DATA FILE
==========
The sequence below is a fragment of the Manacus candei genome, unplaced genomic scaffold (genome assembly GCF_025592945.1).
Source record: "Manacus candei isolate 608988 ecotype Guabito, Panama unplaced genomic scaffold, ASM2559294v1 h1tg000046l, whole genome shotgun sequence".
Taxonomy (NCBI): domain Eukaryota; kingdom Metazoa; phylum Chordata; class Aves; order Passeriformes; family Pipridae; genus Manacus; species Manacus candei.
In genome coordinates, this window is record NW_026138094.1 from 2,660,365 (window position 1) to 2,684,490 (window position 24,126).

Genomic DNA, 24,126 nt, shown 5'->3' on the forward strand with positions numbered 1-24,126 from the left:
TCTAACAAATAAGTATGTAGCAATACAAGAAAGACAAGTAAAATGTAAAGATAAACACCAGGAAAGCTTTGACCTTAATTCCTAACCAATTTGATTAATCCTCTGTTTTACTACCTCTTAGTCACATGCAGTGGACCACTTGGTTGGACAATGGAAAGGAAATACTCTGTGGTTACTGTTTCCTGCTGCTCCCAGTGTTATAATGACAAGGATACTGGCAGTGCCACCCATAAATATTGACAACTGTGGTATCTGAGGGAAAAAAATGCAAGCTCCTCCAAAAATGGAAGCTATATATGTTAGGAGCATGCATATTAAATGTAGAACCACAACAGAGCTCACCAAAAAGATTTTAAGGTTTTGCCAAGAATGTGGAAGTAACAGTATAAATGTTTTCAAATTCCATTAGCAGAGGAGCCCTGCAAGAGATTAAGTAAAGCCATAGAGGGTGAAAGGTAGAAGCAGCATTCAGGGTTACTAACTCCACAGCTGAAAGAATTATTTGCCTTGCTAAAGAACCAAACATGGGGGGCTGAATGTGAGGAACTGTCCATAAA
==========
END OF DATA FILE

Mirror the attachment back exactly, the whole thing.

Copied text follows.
The sequence below is a fragment of the Manacus candei genome, unplaced genomic scaffold (genome assembly GCF_025592945.1).
Source record: "Manacus candei isolate 608988 ecotype Guabito, Panama unplaced genomic scaffold, ASM2559294v1 h1tg000046l, whole genome shotgun sequence".
Taxonomy (NCBI): domain Eukaryota; kingdom Metazoa; phylum Chordata; class Aves; order Passeriformes; family Pipridae; genus Manacus; species Manacus candei.
In genome coordinates, this window is record NW_026138094.1 from 2,660,365 (window position 1) to 2,684,490 (window position 24,126).

Genomic DNA, 24,126 nt, shown 5'->3' on the forward strand with positions numbered 1-24,126 from the left:
TCTAACAAATAAGTATGTAGCAATACAAGAAAGACAAGTAAAATGTAAAGATAAACACCAGGAAAGCTTTGACCTTAATTCCTAACCAATTTGATTAATCCTCTGTTTTACTACCTCTTAGTCACATGCAGTGGACCACTTGGTTGGACAATGGAAAGGAAATACTCTGTGGTTACTGTTTCCTGCTGCTCCCAGTGTTATAATGACAAGGATACTGGCAGTGCCACCCATAAATATTGACAACTGTGGTATCTGAGGGAAAAAAATGCAAGCTCCTCCAAAAATGGAAGCTATATATGTTAGGAGCATGCATATTAAATGTAGAACCACAACAGAGCTCACCAAAAAGATTTTAAGGTTTTGCCAAGAATGTGGAAGTAACAGTATAAATGTTTTCAAATTCCATTAGCAGAGGAGCCCTGCAAGAGATTAAGTAAAGCCATAGAGGGTGAAAGGTAGAAGCAGCATTCAGGGTTACTAACTCCACAGCTGAAAGAATTATTTGCCTTGCTAAAGAACCAAACATGGGGGGCTGAATGTGAGGAACTGTCCATAAA